Know the signs of financial exploitation
Imagine receiving an email that says you’ve won a new washer and dryer in a local contest. All you have to do is pay a small shipping fee to receive your appliances. Sounds great, right?
Unfortunately, this scenario has multiple signs of financial exploitation.
Financial exploitation occurs when someone illegally or improperly gains the assets of a vulnerable person through a scam. It may also happen through theft, deception, intimidation, or undue influence. According to the Federal Trade Commission, scammers stole nearly $3.3 billion in 2020.* Con artists have numerous—often believable—methods to trick people out of money. They may set up a fake dating profile, then ask for money for “emergencies.” Some impersonate government agencies, like the IRS, and threaten to arrest the victim unless they pay a fee. Retirees are often targeted because of their accumulated wealth, but scammers seek out people of all ages.
Read details of common scams.
We’re here to educate you on financial exploitation and help you protect your assets.
Look for warning signs
While each scam is different, there are common red flags that signal a request is fake, such as:
- Asking you to pay money or taxes up front to receive a gift or prize.
- Announcing you’ve won a contest you don’t recall entering.
- Pressuring you to “act now” or the deal, gift, or prize will go away.
- Telling you to keep the details secret and not share them with anyone.
- Giving you a script to follow when calling your bank or financial institution.
- Misspelling basic words or using poor grammar in communications.
- Professing strong emotions for you after little interaction (common in romance scams).
Set up a trusted contact
To protect your assets, create a plan while you’re in good health. Start by talking to a trusted family member, professional, or friend about your wishes for your finances. Naming a trusted contact on your account can offer additional protection by:
- Allowing us to reach out to someone you trust if we’re concerned about your well-being or believe you’re being financially exploited.
- Assisting us in identifying and contacting your power of attorney or legal guardian.
- Helping ensure we’re informed if you develop a medical condition—especially forms of dementia such as Alzheimer’s disease—and are no longer able to protect your interests.
We recommend selecting someone who will be able to provide an informed assessment of your whereabouts, well-being, and health status. Also, consider naming someone who can’t transact on your accounts to help ensure objectivity. If you haven’t already, consider working with an attorney to create a financial power of attorney.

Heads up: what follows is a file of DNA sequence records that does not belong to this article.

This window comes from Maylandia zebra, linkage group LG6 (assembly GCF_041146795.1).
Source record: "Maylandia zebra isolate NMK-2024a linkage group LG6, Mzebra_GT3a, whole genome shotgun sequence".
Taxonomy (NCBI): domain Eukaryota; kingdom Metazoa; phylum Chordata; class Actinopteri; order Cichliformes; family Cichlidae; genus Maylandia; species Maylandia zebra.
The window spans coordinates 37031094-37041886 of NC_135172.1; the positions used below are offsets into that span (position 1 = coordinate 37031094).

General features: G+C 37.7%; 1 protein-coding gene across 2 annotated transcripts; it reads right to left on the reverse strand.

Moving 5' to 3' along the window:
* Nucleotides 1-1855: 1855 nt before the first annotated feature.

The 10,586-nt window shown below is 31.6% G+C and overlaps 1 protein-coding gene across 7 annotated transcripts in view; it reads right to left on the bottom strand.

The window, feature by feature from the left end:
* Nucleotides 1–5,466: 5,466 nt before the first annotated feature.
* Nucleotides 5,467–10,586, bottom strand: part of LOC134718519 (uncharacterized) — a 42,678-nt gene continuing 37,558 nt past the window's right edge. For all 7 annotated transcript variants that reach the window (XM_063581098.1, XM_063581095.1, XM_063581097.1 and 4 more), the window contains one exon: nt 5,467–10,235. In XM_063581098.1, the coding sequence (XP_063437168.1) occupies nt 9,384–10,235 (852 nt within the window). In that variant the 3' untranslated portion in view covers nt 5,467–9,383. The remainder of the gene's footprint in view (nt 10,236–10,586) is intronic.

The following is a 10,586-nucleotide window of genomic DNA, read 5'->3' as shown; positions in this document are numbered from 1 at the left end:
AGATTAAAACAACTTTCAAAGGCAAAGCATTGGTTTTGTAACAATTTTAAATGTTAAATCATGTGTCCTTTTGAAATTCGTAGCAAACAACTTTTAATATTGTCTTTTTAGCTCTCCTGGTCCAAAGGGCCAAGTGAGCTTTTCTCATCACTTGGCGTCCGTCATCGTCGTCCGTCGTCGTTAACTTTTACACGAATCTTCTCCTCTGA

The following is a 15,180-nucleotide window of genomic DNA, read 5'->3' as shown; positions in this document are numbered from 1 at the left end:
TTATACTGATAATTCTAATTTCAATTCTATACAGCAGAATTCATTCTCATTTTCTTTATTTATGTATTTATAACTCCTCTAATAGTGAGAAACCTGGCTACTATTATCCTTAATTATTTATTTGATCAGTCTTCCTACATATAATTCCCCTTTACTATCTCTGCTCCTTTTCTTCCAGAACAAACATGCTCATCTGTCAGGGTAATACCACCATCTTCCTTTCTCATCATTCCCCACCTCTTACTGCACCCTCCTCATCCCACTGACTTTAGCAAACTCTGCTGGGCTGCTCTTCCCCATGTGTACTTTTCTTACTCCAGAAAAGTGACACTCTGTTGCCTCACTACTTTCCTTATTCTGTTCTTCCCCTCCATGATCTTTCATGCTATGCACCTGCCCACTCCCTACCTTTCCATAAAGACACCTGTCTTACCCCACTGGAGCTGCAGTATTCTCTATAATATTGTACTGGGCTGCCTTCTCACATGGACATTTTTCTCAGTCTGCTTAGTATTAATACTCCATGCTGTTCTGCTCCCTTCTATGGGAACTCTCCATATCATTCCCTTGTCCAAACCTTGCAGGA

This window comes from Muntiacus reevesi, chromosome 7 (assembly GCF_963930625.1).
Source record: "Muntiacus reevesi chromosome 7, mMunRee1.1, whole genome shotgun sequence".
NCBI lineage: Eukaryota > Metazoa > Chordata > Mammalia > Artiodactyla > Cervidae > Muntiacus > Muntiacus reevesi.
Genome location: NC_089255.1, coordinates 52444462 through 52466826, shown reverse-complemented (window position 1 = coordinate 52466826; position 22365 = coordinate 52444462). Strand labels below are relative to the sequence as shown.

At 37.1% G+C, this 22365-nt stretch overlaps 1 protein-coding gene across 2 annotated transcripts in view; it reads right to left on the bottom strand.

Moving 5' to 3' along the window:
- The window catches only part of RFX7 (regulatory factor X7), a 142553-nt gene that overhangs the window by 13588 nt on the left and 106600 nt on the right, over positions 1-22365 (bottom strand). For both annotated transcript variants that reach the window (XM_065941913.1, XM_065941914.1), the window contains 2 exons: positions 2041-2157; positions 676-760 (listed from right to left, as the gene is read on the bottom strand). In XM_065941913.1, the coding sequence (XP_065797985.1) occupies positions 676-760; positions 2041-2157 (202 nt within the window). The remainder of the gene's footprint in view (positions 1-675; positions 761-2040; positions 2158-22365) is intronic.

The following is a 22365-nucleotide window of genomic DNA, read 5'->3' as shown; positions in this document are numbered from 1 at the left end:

Protect the vulnerable
Scammers often target the elderly, teens, and the mentally incapacitated. To keep your at-risk loved ones safe, look for warning signs like:
- Unexplained large or excessive withdrawals.
- Secrecy surrounding the need for additional funds.
- Extreme urgency about needing the money.
- Abrupt changes in financial documents such as a will or power of attorney.
- Sudden changes to bank or financial accounts.
If you believe your loved one has been a victim of financial exploitation, contact their financial institutions immediately. Also consider filing a report with local law enforcement or Adult Protective Services. If your loved one is already incapacitated and didn’t execute a financial power of attorney, consult with an estate planning attorney to discuss options such as petitioning the court for guardianship or conservatorship.
Follow these best practices for avoiding potential scams:
- Never send money to someone you don’t know well. Stop communicating immediately with any such individual who asks you for money.
- Speak to an expert at your bank or Vanguard if you suspect attempted fraud.
- Never give out personal information like your address, Social Security number, or bank information.
- Don’t click links in emails or popups. Instead, go to the official website, such as IRS.gov, and find their contact number.
- For imposter scams—which typically tell you a payment is overdue or your account has been compromised—go to the company’s website and log in to your account to check for notifications.
- Trust your instincts. If something doesn’t seem right, hang up or walk away.
- Do your own research or consult with someone you trust before you act.
Anyone could become a victim of financial exploitation. Even sadder, it can happen at the hands of a family member, friend, or caregiver. We want to help you stay in control and support you as you care for vulnerable loved ones. Protecting your hard-earned investments is why we’re here.
Vanguard's Security Center
All investing is subject to risk, including the possible loss of the money you invest.
Please note that trusted contacts are not applicable to 403(b) accounts, most 529 accounts, annuities, and institutional accounts.